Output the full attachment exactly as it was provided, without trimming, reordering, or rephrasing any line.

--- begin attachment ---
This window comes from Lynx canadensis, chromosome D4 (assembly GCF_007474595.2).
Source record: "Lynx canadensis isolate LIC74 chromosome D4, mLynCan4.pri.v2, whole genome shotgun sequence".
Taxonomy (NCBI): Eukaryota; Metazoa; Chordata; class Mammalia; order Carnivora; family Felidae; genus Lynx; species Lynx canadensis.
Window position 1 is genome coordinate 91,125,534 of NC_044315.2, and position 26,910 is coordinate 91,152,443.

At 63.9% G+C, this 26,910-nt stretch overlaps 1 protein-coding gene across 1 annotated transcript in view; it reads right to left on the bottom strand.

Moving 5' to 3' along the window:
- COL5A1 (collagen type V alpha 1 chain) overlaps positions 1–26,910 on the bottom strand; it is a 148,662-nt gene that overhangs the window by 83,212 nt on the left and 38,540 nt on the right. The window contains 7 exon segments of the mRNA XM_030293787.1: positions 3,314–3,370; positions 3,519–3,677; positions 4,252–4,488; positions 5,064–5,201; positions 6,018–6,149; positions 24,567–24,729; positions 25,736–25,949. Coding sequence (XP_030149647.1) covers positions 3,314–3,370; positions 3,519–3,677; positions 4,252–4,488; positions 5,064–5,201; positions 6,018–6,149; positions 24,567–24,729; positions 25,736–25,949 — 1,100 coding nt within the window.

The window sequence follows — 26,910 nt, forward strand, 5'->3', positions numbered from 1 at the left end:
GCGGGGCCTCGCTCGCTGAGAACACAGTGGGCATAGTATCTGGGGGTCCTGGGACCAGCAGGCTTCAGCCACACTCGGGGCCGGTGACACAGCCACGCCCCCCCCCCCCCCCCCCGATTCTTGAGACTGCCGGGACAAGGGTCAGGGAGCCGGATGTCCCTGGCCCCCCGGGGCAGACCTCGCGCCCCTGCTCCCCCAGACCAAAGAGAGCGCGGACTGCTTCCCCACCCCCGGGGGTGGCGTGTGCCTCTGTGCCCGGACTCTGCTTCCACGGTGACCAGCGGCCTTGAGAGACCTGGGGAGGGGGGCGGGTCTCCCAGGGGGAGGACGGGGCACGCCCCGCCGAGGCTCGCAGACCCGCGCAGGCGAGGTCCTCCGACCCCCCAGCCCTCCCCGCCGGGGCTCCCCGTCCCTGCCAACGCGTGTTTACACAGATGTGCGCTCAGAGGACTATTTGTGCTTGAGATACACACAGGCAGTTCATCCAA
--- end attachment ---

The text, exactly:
This window comes from Lynx canadensis, chromosome D4 (assembly GCF_007474595.2).
Source record: "Lynx canadensis isolate LIC74 chromosome D4, mLynCan4.pri.v2, whole genome shotgun sequence".
Taxonomy (NCBI): Eukaryota; Metazoa; Chordata; class Mammalia; order Carnivora; family Felidae; genus Lynx; species Lynx canadensis.
Window position 1 is genome coordinate 91,125,534 of NC_044315.2, and position 26,910 is coordinate 91,152,443.

At 63.9% G+C, this 26,910-nt stretch overlaps 1 protein-coding gene across 1 annotated transcript in view; it reads right to left on the bottom strand.

Moving 5' to 3' along the window:
- COL5A1 (collagen type V alpha 1 chain) overlaps positions 1–26,910 on the bottom strand; it is a 148,662-nt gene that overhangs the window by 83,212 nt on the left and 38,540 nt on the right. The window contains 7 exon segments of the mRNA XM_030293787.1: positions 3,314–3,370; positions 3,519–3,677; positions 4,252–4,488; positions 5,064–5,201; positions 6,018–6,149; positions 24,567–24,729; positions 25,736–25,949. Coding sequence (XP_030149647.1) covers positions 3,314–3,370; positions 3,519–3,677; positions 4,252–4,488; positions 5,064–5,201; positions 6,018–6,149; positions 24,567–24,729; positions 25,736–25,949 — 1,100 coding nt within the window.

The window sequence follows — 26,910 nt, forward strand, 5'->3', positions numbered from 1 at the left end:
GCGGGGCCTCGCTCGCTGAGAACACAGTGGGCATAGTATCTGGGGGTCCTGGGACCAGCAGGCTTCAGCCACACTCGGGGCCGGTGACACAGCCACGCCCCCCCCCCCCCCCCCCGATTCTTGAGACTGCCGGGACAAGGGTCAGGGAGCCGGATGTCCCTGGCCCCCCGGGGCAGACCTCGCGCCCCTGCTCCCCCAGACCAAAGAGAGCGCGGACTGCTTCCCCACCCCCGGGGGTGGCGTGTGCCTCTGTGCCCGGACTCTGCTTCCACGGTGACCAGCGGCCTTGAGAGACCTGGGGAGGGGGGCGGGTCTCCCAGGGGGAGGACGGGGCACGCCCCGCCGAGGCTCGCAGACCCGCGCAGGCGAGGTCCTCCGACCCCCCAGCCCTCCCCGCCGGGGCTCCCCGTCCCTGCCAACGCGTGTTTACACAGATGTGCGCTCAGAGGACTATTTGTGCTTGAGATACACACAGGCAGTTCATCCAA